The not so great news is I got my first article rejection. Even that ended up being weirdly pleasant, since every person I've mentioned it to has made me feel like I just joined a club in which most academics are members. That scene in Goodfellas where Henry gets arrested and all his gangster friends meet him at the courthouse to celebrate? It's been sort of like that.
Now I've got a few weeks to get a first pass at my prospectus done before I head to Japan for ICA. Not a bad way to start the summer.
My second academic article has been published, this time by the International Journal on Media Management. It uses comScore data to examine if a relationship exists between different measures of online news audiences. I wrote it with my advisor, James G. Webster. It's online now, and will be in print in May.
Here's the abstract:
Audience ratings data have long occupied the attention of marketers and media managers. These are the “currencies” that support the operation of commercial media. Today, metrics can be derived from many large datasets, raising the possibility that new kinds of currencies might emerge. We argue that data on exposure are the most likely to support currencies, and that these might well go beyond traditional measures of audience size and composition. We explore the relationship between the most plausible contenders for audience currencies: size and engagement as measured by time spent. Contrary to the “Law of Double Jeopardy,” we find these metrics to be uncorrelated in an online environment, suggesting that each might have a role to play as a currency. We conclude with a discussion of how the political economy of audience measurement is likely to affect audience currencies in the age of big data.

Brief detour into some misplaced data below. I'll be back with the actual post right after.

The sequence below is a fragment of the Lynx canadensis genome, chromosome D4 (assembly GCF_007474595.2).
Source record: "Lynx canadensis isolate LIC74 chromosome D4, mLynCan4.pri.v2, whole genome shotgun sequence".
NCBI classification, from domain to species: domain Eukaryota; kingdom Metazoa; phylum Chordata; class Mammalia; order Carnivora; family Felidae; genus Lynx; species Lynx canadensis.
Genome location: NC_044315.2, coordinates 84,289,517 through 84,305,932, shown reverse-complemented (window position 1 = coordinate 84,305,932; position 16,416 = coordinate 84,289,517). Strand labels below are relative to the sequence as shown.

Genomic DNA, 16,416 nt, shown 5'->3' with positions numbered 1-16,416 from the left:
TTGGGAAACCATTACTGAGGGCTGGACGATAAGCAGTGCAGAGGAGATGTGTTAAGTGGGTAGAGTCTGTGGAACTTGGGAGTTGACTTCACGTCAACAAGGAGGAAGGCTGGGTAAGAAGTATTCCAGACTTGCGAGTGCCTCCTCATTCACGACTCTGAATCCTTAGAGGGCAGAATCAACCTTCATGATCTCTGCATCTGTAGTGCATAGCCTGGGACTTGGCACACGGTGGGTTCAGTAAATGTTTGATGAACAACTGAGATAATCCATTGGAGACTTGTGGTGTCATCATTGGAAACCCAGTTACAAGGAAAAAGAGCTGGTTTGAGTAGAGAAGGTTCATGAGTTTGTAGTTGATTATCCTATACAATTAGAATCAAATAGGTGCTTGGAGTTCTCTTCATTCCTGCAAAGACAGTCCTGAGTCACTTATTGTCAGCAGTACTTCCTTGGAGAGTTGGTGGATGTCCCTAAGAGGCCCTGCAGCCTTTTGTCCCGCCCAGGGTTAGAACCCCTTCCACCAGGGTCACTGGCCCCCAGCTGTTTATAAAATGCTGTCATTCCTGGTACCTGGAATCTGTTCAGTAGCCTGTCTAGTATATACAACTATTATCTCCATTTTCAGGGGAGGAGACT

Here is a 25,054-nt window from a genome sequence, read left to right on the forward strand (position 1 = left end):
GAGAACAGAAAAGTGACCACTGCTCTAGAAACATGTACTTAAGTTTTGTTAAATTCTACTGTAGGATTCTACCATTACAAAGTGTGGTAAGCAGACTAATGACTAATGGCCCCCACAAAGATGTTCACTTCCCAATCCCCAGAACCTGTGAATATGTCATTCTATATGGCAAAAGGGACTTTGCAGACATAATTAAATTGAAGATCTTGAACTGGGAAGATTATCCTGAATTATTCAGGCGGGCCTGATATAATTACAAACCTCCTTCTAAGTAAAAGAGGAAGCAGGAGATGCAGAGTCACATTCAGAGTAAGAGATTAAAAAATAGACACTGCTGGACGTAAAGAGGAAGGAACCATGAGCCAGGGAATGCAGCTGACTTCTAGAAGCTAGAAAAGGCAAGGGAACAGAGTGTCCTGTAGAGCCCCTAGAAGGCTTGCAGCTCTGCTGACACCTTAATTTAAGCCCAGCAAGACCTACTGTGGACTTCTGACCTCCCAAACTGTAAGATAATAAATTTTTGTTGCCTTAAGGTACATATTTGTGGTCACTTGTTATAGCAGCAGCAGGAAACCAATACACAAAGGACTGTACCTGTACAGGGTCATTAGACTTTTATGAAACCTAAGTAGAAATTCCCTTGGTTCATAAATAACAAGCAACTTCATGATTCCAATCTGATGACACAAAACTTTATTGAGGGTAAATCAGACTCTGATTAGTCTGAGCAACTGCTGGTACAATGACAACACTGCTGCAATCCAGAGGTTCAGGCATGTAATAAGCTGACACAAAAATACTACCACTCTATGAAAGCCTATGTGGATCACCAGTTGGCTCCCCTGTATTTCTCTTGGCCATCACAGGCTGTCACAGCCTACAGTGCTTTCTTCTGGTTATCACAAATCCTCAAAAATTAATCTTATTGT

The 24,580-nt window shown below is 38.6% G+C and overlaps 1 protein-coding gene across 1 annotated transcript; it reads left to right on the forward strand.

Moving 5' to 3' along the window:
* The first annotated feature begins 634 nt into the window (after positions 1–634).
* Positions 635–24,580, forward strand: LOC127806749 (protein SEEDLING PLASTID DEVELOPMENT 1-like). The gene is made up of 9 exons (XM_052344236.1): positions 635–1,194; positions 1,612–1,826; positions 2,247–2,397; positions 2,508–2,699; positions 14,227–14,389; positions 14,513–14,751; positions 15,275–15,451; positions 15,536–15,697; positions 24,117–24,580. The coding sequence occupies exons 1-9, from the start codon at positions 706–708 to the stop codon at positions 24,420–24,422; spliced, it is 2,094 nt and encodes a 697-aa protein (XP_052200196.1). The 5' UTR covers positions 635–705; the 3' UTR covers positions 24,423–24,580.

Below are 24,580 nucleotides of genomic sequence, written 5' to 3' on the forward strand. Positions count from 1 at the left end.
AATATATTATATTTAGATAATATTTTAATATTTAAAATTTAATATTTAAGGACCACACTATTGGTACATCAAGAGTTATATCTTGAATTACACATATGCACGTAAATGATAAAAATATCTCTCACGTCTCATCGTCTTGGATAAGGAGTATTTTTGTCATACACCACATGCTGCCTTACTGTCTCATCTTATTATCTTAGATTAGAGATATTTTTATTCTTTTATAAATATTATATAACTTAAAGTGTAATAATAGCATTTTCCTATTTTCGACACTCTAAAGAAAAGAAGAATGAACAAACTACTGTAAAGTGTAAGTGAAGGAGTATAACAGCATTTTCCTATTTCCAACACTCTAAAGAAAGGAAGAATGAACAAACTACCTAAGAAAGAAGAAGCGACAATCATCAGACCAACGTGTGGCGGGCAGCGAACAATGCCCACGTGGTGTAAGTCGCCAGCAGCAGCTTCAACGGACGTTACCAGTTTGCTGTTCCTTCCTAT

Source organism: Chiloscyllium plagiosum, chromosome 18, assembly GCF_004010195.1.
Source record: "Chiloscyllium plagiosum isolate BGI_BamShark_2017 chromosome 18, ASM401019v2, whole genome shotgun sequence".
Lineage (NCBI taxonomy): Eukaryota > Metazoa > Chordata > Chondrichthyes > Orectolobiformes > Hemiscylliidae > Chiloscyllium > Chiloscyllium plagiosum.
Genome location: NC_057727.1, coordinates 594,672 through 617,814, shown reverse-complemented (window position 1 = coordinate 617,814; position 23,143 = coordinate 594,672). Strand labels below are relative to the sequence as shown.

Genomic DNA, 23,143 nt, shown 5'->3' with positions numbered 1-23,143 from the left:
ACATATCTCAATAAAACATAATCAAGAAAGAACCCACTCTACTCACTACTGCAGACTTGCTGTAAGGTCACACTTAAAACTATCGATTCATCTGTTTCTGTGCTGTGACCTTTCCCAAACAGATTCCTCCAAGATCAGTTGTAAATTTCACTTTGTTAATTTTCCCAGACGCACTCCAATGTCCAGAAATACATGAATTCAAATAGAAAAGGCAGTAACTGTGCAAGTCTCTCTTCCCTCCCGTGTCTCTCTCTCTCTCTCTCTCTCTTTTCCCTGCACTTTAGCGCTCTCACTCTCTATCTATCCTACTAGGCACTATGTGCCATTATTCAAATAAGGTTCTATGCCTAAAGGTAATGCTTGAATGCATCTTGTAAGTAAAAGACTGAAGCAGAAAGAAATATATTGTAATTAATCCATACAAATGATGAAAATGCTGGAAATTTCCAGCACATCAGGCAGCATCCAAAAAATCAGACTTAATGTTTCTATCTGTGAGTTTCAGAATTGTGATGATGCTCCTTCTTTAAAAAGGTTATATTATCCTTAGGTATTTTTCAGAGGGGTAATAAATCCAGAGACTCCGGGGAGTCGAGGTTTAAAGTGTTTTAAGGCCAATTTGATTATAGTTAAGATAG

This year is off to a great start. I found out last Friday that a paper my advisor and I are working on about the relationship between audience measures and online news sites was accepted to ICA, which means I'm heading to Japan in June to present it.
Then earlier this week I found out two other papers had been accepted to the World Association of Public Opinion Research (WAPOR) conference, which will be in Austin in May. I'm very excited for both.
An analysis I did of comScore data this summer reveals that the mobile news audience gone from being neck-and-neck with desktop audiences to nearly 50% greater. I wrote the results up for Digital Content Next, which published them this morning. The piece explores how mobile has surged ahead so quickly, and what the implications are for digital media economics. Check it out!
A few things:
I'll be heading to San Francisco in August for this year's Association for Education in Journalism and Mass Communication (AEJMC) conference to present a paper my advisor and I are working on about where people go for political news.
"Pitchfork happened at an incredibly important time where we were able to do something that few others were doing on the same scale and we were able to do it with relatively low overhead."
I interviewed Megan Davey, Pitchfork's VP of Finance, about the company's foray into music festivals and print products. Read the interview here.
"There was a lot of concern this was going to have a short shelf life — it would do it’s thing, make fun of all this clickbait and then have nothing else to say. There was always a sense in the writer’s room that we needed to make this thing live longer than that."
Read the rest here.
"A lot of my work is focused on working with artists short term and long term basis... The approach we’re taking at MoMA is unique nationally. There’s not another example of artists working with education departments long-term to do residency things for programming as opposed to art making or exhibiting."
Read the whole thing here.
I found out on Thursday that a paper I wrote on local news was accepted to the International Communication Association's 2015 conference. So, I'll be heading to Puerto Rico in May to present it. Being a grad student is tough.